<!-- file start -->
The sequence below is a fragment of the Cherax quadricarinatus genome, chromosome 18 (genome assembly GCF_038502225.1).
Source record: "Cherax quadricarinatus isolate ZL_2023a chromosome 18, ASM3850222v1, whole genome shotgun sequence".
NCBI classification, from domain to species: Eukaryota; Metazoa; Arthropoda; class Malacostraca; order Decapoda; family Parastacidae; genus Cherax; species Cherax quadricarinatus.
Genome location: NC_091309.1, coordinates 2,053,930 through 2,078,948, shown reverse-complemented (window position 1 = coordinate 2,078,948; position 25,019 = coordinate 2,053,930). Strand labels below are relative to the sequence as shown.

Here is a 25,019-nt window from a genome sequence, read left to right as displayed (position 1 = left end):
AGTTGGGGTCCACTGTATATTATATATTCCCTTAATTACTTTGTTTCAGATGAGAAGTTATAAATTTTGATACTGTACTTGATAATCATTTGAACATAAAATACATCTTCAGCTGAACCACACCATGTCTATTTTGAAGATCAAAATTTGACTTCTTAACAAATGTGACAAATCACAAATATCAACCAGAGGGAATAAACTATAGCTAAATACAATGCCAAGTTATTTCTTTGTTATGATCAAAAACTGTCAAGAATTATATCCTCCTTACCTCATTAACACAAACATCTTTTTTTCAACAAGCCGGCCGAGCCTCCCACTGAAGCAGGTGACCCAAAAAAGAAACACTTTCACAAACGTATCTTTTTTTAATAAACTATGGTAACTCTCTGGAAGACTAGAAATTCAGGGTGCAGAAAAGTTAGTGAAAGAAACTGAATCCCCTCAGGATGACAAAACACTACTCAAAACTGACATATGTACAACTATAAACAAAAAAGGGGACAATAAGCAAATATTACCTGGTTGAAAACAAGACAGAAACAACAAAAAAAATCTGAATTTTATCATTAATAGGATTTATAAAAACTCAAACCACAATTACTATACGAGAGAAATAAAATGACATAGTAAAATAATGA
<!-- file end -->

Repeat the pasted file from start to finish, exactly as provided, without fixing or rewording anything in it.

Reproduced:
The sequence below is a fragment of the Cherax quadricarinatus genome, chromosome 18 (genome assembly GCF_038502225.1).
Source record: "Cherax quadricarinatus isolate ZL_2023a chromosome 18, ASM3850222v1, whole genome shotgun sequence".
NCBI classification, from domain to species: Eukaryota; Metazoa; Arthropoda; class Malacostraca; order Decapoda; family Parastacidae; genus Cherax; species Cherax quadricarinatus.
Genome location: NC_091309.1, coordinates 2,053,930 through 2,078,948, shown reverse-complemented (window position 1 = coordinate 2,078,948; position 25,019 = coordinate 2,053,930). Strand labels below are relative to the sequence as shown.

Here is a 25,019-nt window from a genome sequence, read left to right as displayed (position 1 = left end):
AGTTGGGGTCCACTGTATATTATATATTCCCTTAATTACTTTGTTTCAGATGAGAAGTTATAAATTTTGATACTGTACTTGATAATCATTTGAACATAAAATACATCTTCAGCTGAACCACACCATGTCTATTTTGAAGATCAAAATTTGACTTCTTAACAAATGTGACAAATCACAAATATCAACCAGAGGGAATAAACTATAGCTAAATACAATGCCAAGTTATTTCTTTGTTATGATCAAAAACTGTCAAGAATTATATCCTCCTTACCTCATTAACACAAACATCTTTTTTTCAACAAGCCGGCCGAGCCTCCCACTGAAGCAGGTGACCCAAAAAAGAAACACTTTCACAAACGTATCTTTTTTTAATAAACTATGGTAACTCTCTGGAAGACTAGAAATTCAGGGTGCAGAAAAGTTAGTGAAAGAAACTGAATCCCCTCAGGATGACAAAACACTACTCAAAACTGACATATGTACAACTATAAACAAAAAAGGGGACAATAAGCAAATATTACCTGGTTGAAAACAAGACAGAAACAACAAAAAAAATCTGAATTTTATCATTAATAGGATTTATAAAAACTCAAACCACAATTACTATACGAGAGAAATAAAATGACATAGTAAAATAATGA